Crane Island (Washington) facts for kids
Crane Island is one of the San Juan Islands in San Juan County, Washington, United States. It lies just off the southwestern shore of Orcas Island, between it and the northwest corner of Shaw Island. Crane Island has a land area of 0.956 km² (0.369 sq mi, or 236.27 acres). The 2000 census reported a population of 20 permanent residents.
As of 2010[update] many of the original full-time residents of Crane Island have moved off the island and have been replaced by younger, part-time residents. The number of permanent residents on Crane Island may be as few as four persons.
Crane Island is the largest of a group of islands known as the Wasp Islands. The name was given by Charles Wilkes during the Wilkes Expedition of 1838-1842, in honor of the sloop Wasp, a sloop-of-war commanded by Jacob Jones during the War of 1812. The Wasp Islands are often locally called "the rock pile" due to the large number of rocks near the shorelines of the various islands. The Washington State ferry passes south of Crane Island through Wasp Passage on its trip to and from Orcas Island and San Juan Island.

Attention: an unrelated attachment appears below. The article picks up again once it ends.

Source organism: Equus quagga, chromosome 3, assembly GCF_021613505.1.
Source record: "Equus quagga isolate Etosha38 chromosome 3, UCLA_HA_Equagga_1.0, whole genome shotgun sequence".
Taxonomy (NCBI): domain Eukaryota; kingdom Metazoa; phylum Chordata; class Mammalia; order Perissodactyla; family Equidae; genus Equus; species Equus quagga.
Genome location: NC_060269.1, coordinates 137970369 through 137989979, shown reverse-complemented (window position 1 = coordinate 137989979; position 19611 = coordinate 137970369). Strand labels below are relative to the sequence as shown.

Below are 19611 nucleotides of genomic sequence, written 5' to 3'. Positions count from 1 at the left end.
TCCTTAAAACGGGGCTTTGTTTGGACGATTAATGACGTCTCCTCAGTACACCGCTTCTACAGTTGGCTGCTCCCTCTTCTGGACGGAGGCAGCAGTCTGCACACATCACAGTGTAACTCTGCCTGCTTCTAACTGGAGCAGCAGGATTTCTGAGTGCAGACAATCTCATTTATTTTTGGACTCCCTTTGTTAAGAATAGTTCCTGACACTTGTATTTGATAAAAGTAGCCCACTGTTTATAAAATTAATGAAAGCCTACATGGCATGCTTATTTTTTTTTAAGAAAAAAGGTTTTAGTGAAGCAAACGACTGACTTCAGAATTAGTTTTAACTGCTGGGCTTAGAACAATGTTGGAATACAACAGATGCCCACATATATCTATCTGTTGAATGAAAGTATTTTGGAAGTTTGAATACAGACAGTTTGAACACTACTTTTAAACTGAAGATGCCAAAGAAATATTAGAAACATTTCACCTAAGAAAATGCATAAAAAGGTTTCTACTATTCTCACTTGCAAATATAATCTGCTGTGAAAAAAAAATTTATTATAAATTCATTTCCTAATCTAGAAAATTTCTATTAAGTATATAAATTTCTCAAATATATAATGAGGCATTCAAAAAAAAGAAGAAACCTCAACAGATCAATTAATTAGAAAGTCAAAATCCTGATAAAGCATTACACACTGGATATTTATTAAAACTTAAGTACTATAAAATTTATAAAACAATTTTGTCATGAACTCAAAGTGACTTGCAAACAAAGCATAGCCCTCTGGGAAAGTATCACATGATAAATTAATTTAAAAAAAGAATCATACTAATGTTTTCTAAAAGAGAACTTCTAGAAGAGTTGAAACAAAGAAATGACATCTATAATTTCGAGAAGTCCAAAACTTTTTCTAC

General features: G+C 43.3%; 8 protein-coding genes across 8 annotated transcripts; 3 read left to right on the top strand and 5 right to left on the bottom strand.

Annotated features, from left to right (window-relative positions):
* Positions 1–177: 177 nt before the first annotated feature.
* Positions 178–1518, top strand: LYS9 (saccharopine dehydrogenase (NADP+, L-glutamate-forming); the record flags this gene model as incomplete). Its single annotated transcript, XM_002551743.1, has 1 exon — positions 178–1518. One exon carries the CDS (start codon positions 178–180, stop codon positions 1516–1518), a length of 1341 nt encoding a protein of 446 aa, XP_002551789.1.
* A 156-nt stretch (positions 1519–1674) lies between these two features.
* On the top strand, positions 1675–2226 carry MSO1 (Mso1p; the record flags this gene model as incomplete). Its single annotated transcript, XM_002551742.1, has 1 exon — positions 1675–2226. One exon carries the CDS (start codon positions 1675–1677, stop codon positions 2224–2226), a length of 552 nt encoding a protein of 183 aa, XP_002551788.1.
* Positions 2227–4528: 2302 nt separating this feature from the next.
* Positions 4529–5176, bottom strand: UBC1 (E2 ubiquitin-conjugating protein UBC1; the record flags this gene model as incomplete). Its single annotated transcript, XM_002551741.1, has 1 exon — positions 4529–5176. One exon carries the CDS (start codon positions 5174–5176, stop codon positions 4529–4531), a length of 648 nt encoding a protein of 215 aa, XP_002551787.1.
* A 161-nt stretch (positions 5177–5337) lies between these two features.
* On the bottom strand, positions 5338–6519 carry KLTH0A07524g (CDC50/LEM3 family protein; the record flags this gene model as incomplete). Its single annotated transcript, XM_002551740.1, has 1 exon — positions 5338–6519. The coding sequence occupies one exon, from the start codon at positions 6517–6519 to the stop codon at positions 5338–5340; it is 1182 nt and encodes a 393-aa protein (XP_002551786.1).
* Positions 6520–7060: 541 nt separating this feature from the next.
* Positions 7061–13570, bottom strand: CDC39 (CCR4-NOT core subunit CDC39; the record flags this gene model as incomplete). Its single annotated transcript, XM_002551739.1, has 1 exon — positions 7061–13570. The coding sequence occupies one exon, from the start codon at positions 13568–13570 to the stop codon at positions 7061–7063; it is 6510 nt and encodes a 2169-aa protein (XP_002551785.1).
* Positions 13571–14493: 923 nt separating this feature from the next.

Crane Island was first settled in 1879 by Walter P. Cadwell, a member of a pioneer family living near Pole Pass (a passage between the eastern side of Crane Island and Orcas Island). Cadwell operated a fruit and vegetable farm on Crane Island. In 1906 Cadwell sold the island to John C. Hammond of Seattle. Other activities conducted on Crane Island in the past have included a lime quarry on the west side of the island, a pheasantry business, sheep ranching and logging activities until 1959. (from "Around and About Crane Island", 8/1989)
In 1960, Island Properties began development and subdivision of Crane Island.
The center of the island is largely owned by the Crane Island Nature Preserve. The majority of the homes on Crane Island are located near the island's shore line. A small, private community dock is located on the east side of the island near Pole Pass. There are no public services on Crane Island. The original development of Crane Island included the construction of an airstrip. The airstrip is a private field limited to use by the island's residences. The airstrip consists of a 1,500-foot (460 m) gravel/grass runway. Landing can be tricky because the prevailing wind is often across the runway and the wind can decrease suddenly when dropping below the tree tops.
In Spanish: Isla Crane (Washington) para niños
Crane Island (Washington) Facts for Kids. Kiddle Encyclopedia.